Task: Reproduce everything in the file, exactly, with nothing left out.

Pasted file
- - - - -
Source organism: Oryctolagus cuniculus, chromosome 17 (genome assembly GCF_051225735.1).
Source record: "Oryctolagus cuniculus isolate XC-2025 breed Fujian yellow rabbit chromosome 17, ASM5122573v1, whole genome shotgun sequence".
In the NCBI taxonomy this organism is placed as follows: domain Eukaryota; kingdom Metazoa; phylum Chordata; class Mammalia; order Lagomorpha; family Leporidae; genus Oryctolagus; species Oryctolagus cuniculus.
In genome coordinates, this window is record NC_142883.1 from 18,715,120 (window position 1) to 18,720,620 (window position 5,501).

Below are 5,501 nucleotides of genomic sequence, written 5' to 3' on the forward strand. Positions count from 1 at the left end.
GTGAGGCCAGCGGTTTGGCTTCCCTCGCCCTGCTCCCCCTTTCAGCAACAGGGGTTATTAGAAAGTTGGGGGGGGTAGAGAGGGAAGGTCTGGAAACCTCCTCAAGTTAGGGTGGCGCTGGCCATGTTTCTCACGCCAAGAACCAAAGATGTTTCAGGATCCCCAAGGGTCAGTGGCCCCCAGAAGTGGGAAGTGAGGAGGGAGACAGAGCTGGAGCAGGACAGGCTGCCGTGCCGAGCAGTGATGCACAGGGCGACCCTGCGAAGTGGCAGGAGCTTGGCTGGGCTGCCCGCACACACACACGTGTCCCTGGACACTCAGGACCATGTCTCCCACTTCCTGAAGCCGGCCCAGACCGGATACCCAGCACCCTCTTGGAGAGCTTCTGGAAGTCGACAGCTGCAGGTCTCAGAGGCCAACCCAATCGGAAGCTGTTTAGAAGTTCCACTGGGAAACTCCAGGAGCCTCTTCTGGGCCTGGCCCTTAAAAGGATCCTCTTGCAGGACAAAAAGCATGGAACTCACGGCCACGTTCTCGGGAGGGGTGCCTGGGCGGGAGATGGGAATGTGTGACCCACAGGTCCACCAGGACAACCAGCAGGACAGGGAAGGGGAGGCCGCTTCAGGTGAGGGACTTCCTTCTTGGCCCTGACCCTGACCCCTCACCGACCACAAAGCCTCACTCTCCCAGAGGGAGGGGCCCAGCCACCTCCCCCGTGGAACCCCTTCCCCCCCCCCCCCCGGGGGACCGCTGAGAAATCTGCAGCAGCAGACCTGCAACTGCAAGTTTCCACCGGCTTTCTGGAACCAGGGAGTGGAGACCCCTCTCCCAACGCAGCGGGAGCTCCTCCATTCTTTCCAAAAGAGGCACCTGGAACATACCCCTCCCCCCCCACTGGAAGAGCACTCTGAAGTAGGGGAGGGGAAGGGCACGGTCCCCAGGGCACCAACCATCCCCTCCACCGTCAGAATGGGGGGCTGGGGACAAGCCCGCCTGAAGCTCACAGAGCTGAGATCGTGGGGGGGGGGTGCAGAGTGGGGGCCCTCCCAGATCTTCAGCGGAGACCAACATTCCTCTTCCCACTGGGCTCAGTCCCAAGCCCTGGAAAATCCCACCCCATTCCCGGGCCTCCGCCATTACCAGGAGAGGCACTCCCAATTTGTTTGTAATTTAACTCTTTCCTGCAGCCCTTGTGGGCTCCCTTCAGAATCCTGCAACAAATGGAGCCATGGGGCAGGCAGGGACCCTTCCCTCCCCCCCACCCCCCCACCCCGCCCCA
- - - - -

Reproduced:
Source organism: Oryctolagus cuniculus, chromosome 17 (genome assembly GCF_051225735.1).
Source record: "Oryctolagus cuniculus isolate XC-2025 breed Fujian yellow rabbit chromosome 17, ASM5122573v1, whole genome shotgun sequence".
In the NCBI taxonomy this organism is placed as follows: domain Eukaryota; kingdom Metazoa; phylum Chordata; class Mammalia; order Lagomorpha; family Leporidae; genus Oryctolagus; species Oryctolagus cuniculus.
In genome coordinates, this window is record NC_142883.1 from 18,715,120 (window position 1) to 18,720,620 (window position 5,501).

Below are 5,501 nucleotides of genomic sequence, written 5' to 3' on the forward strand. Positions count from 1 at the left end.
GTGAGGCCAGCGGTTTGGCTTCCCTCGCCCTGCTCCCCCTTTCAGCAACAGGGGTTATTAGAAAGTTGGGGGGGGTAGAGAGGGAAGGTCTGGAAACCTCCTCAAGTTAGGGTGGCGCTGGCCATGTTTCTCACGCCAAGAACCAAAGATGTTTCAGGATCCCCAAGGGTCAGTGGCCCCCAGAAGTGGGAAGTGAGGAGGGAGACAGAGCTGGAGCAGGACAGGCTGCCGTGCCGAGCAGTGATGCACAGGGCGACCCTGCGAAGTGGCAGGAGCTTGGCTGGGCTGCCCGCACACACACACGTGTCCCTGGACACTCAGGACCATGTCTCCCACTTCCTGAAGCCGGCCCAGACCGGATACCCAGCACCCTCTTGGAGAGCTTCTGGAAGTCGACAGCTGCAGGTCTCAGAGGCCAACCCAATCGGAAGCTGTTTAGAAGTTCCACTGGGAAACTCCAGGAGCCTCTTCTGGGCCTGGCCCTTAAAAGGATCCTCTTGCAGGACAAAAAGCATGGAACTCACGGCCACGTTCTCGGGAGGGGTGCCTGGGCGGGAGATGGGAATGTGTGACCCACAGGTCCACCAGGACAACCAGCAGGACAGGGAAGGGGAGGCCGCTTCAGGTGAGGGACTTCCTTCTTGGCCCTGACCCTGACCCCTCACCGACCACAAAGCCTCACTCTCCCAGAGGGAGGGGCCCAGCCACCTCCCCCGTGGAACCCCTTCCCCCCCCCCCCCCGGGGGACCGCTGAGAAATCTGCAGCAGCAGACCTGCAACTGCAAGTTTCCACCGGCTTTCTGGAACCAGGGAGTGGAGACCCCTCTCCCAACGCAGCGGGAGCTCCTCCATTCTTTCCAAAAGAGGCACCTGGAACATACCCCTCCCCCCCCACTGGAAGAGCACTCTGAAGTAGGGGAGGGGAAGGGCACGGTCCCCAGGGCACCAACCATCCCCTCCACCGTCAGAATGGGGGGCTGGGGACAAGCCCGCCTGAAGCTCACAGAGCTGAGATCGTGGGGGGGGGGTGCAGAGTGGGGGCCCTCCCAGATCTTCAGCGGAGACCAACATTCCTCTTCCCACTGGGCTCAGTCCCAAGCCCTGGAAAATCCCACCCCATTCCCGGGCCTCCGCCATTACCAGGAGAGGCACTCCCAATTTGTTTGTAATTTAACTCTTTCCTGCAGCCCTTGTGGGCTCCCTTCAGAATCCTGCAACAAATGGAGCCATGGGGCAGGCAGGGACCCTTCCCTCCCCCCCACCCCCCCACCCCGCCCCA